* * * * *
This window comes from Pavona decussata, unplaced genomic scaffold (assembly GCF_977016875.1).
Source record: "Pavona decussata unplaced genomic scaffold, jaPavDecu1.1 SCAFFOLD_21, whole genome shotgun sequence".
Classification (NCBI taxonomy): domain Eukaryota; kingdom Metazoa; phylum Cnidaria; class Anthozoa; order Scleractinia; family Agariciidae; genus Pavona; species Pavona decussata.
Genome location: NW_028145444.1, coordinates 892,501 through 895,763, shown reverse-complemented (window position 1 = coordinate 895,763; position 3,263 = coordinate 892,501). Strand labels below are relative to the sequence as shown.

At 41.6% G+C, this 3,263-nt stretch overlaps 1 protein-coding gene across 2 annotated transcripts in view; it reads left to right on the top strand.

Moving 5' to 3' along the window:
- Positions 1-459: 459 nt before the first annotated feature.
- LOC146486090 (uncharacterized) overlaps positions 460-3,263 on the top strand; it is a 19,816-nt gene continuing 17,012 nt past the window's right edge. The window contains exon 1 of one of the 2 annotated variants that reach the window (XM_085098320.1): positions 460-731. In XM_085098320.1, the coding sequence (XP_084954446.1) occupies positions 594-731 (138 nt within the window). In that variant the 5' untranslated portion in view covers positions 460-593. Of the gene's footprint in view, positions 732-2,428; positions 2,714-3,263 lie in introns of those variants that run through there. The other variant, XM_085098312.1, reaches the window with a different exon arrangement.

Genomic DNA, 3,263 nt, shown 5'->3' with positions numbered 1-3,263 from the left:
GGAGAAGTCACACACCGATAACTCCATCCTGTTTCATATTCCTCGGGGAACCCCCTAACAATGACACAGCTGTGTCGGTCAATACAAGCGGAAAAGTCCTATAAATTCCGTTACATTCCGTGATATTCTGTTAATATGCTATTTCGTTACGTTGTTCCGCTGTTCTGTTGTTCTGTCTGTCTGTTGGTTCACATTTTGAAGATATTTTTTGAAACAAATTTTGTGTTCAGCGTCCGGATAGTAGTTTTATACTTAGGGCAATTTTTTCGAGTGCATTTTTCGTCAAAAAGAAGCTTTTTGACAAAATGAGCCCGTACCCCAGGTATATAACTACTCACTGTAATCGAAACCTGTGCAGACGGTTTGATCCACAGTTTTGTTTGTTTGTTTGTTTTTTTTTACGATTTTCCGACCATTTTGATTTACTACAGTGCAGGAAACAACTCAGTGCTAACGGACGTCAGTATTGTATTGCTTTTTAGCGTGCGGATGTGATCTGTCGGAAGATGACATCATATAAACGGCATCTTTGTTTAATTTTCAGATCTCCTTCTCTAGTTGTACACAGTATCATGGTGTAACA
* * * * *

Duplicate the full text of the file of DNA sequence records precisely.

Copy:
This window comes from Pavona decussata, unplaced genomic scaffold (assembly GCF_977016875.1).
Source record: "Pavona decussata unplaced genomic scaffold, jaPavDecu1.1 SCAFFOLD_21, whole genome shotgun sequence".
Classification (NCBI taxonomy): domain Eukaryota; kingdom Metazoa; phylum Cnidaria; class Anthozoa; order Scleractinia; family Agariciidae; genus Pavona; species Pavona decussata.
Genome location: NW_028145444.1, coordinates 892,501 through 895,763, shown reverse-complemented (window position 1 = coordinate 895,763; position 3,263 = coordinate 892,501). Strand labels below are relative to the sequence as shown.

At 41.6% G+C, this 3,263-nt stretch overlaps 1 protein-coding gene across 2 annotated transcripts in view; it reads left to right on the top strand.

Moving 5' to 3' along the window:
- Positions 1-459: 459 nt before the first annotated feature.
- LOC146486090 (uncharacterized) overlaps positions 460-3,263 on the top strand; it is a 19,816-nt gene continuing 17,012 nt past the window's right edge. The window contains exon 1 of one of the 2 annotated variants that reach the window (XM_085098320.1): positions 460-731. In XM_085098320.1, the coding sequence (XP_084954446.1) occupies positions 594-731 (138 nt within the window). In that variant the 5' untranslated portion in view covers positions 460-593. Of the gene's footprint in view, positions 732-2,428; positions 2,714-3,263 lie in introns of those variants that run through there. The other variant, XM_085098312.1, reaches the window with a different exon arrangement.

Genomic DNA, 3,263 nt, shown 5'->3' with positions numbered 1-3,263 from the left:
GGAGAAGTCACACACCGATAACTCCATCCTGTTTCATATTCCTCGGGGAACCCCCTAACAATGACACAGCTGTGTCGGTCAATACAAGCGGAAAAGTCCTATAAATTCCGTTACATTCCGTGATATTCTGTTAATATGCTATTTCGTTACGTTGTTCCGCTGTTCTGTTGTTCTGTCTGTCTGTTGGTTCACATTTTGAAGATATTTTTTGAAACAAATTTTGTGTTCAGCGTCCGGATAGTAGTTTTATACTTAGGGCAATTTTTTCGAGTGCATTTTTCGTCAAAAAGAAGCTTTTTGACAAAATGAGCCCGTACCCCAGGTATATAACTACTCACTGTAATCGAAACCTGTGCAGACGGTTTGATCCACAGTTTTGTTTGTTTGTTTGTTTTTTTTTACGATTTTCCGACCATTTTGATTTACTACAGTGCAGGAAACAACTCAGTGCTAACGGACGTCAGTATTGTATTGCTTTTTAGCGTGCGGATGTGATCTGTCGGAAGATGACATCATATAAACGGCATCTTTGTTTAATTTTCAGATCTCCTTCTCTAGTTGTACACAGTATCATGGTGTAACA